Keep in mind that our community is not composed of those who are already saints, but of those who are trying to become saints. Therefore let us be extremely patient with each others' faults and failures.
- -Mother Teresa
The story of how I came to live in community is a little convoluted. I did not intend on living on the Near South Side of Chicago, an hour’s commute via public transportation to the office of Interfaith Worker Justice. In early August of 2010 I had thought that I would live in an intentional community made up of mostly seminarians in the Far North neighborhood of Rogers Park, but I learned, quite accidentally, that the community was exclusively for seminarians. And someone forgot to tell me. Oops. That set me off on a panicked effort to live at another intentional community also on the North Side. Through the generous help of the General Board of Global Ministries of the United Methodist Church, I spent the last weekend of August in Chicago hoping that I would be accepted by the residents of that community. I learned in the parking lot of Baltimore-Washington International Airport that they hadn’t accepted me.
That was 6 days before I was to move to Chicago from central Pennsylvania. Oh dear.
Luckily, the office assistant of the IWJ office had also done a Google search for “Christian intentional communities” in Chicago. That was how I got into contact with First Trinity in the near-south neighborhood of Bridgeport. I had visited First Trinity during my short weekend stay in late August, but I had figured that it was too far away from the office. Suddenly, I had little choice but to live there...or live with the family of a second cousin of my father whom I had never met.
First Trinity it was.
I moved into the second-floor apartment of the community center across from the old Lutheran church over Labor Day weekend after a 12-hour car drive via the Pennsylvania Turnpike and flatland-crossing interstates of the Midwest. My room was threadbare. The walls were decorated with blue-and-gray streaks and aquatic plant scenes. The paint was chipping. I slept on a roll-away bed mattress for about two weeks until I brought home the mattress left by my US-2 missionary predecessor.
But the folks there! They were such an odd assortment of folks. Bohemian artists and musicians, immigrant students and workers, and a few guys who had lived there since the late 1970’s. On Labor Day we had a big barbecue where we ate hamburgers around a big table and then played Uno. I felt pretty accepted pretty fast.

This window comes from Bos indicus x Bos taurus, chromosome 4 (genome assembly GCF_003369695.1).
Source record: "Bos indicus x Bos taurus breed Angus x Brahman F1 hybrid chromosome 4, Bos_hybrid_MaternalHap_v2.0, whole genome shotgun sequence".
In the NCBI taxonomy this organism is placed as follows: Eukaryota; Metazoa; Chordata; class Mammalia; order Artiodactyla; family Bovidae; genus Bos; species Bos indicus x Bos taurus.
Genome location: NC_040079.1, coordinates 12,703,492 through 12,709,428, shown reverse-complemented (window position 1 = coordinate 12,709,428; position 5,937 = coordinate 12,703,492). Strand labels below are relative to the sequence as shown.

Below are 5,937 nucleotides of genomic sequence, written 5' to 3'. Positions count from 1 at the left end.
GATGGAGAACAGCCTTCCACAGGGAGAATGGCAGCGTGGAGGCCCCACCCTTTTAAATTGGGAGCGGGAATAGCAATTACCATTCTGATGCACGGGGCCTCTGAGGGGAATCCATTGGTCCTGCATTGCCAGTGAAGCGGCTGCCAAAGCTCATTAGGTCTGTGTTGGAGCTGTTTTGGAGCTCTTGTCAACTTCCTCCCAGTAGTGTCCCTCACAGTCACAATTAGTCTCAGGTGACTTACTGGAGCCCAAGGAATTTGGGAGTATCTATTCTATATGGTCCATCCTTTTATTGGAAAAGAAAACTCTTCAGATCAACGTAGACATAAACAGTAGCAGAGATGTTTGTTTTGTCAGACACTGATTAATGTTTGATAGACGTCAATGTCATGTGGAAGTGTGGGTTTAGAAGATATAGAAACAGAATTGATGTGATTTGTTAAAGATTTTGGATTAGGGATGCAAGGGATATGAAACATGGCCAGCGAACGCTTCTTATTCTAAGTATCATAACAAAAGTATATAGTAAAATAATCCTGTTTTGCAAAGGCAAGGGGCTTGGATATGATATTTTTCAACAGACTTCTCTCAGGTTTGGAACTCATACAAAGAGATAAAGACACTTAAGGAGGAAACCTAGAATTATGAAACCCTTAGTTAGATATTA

But I also learned that community is a difficult thing to perpetuate without any structures or organized effort. One roommate left three months after my arrival; he and his girlfriend needed more space than the little apartment could provide. True story. Shortly after Christmas another roommate left for a construction project at O’Hare, and though all his things remained at Trinity, I have seen him maybe twice since the beginning of the year. Three more “roommates” who lived in the old parsonage across the driveway also left by the end of February. The musician who shared a wall with me was the next to leave in mid-March, and it is likely that one more roommate will leave by the end of May.
We call that “transistioning”.
With the absence of folks with whom I had only begun to develop relationships and the appearance of new folks with whom I had no relationship, I finally got proactive in my community-building. One of the newbies had lived in an honest-to-God coop for a few years, and so we worked together to make a proto-coop out of our mismatching neighbors. We sent out e-mails and knocked on doors, and then repeated it. Last Sunday we finally had our first Trinity Community meeting where 10 of the 13 current residents showed up.
We have a long way to go before we function as an actual community and instead of just people who live in the same space. Because the community consists of two buildings, we have to organize separate meetings to go over things like cleaning common spaces (bathrooms, kitchens, living rooms), provision of communal resources (toilet paper, sponges, pots & pans, etc.), and respecting each other’s different schedules (no violin after 11 pm, please). In lieu of active and organized residents, the church board of trustees and deacons had been interviewing and admitting new residents. It is my neighbors’ and my hope that soon we will at the very least have a stronger voice in that process. And lastly, maybe we’ll actually, you know, like, hang out together every once and while?
Community is a hard thing to practice in general, and it is even harder when the community is as diverse as the one at First Trinity. We are co-ed, represent four different nations of birth (and thus four different native languages), are between 20 and 65 years old (though mostly under 30), and have jobs ranging from full-time student to missionary to software engineer. Deciding issues through consensus will be fun.
But I don’t think that the beauty of community can be captured by demographics. It comes to light in short narratives. Stories like helping a love-struck roommate make an unplanned trip to Phoenix. Stories like sharing impromptu birthday cake on a Wednesday night. Or everyone singing along with music from a laptop as the night drags on. While community takes some very intentional organizing and planning, community also just…plain…happens.
While I was in college, my closest friends and I had been struck by the account of the community of believers from the book of Acts. Our community at Bucknell didn’t look like that, and Trinity Community won’t look like that either. Maybe that’s because every community looks different, and that’s cool. But what remains constant is the sharing of resources, of space, and of life.
I wouldn’t want to live anywhere else right now.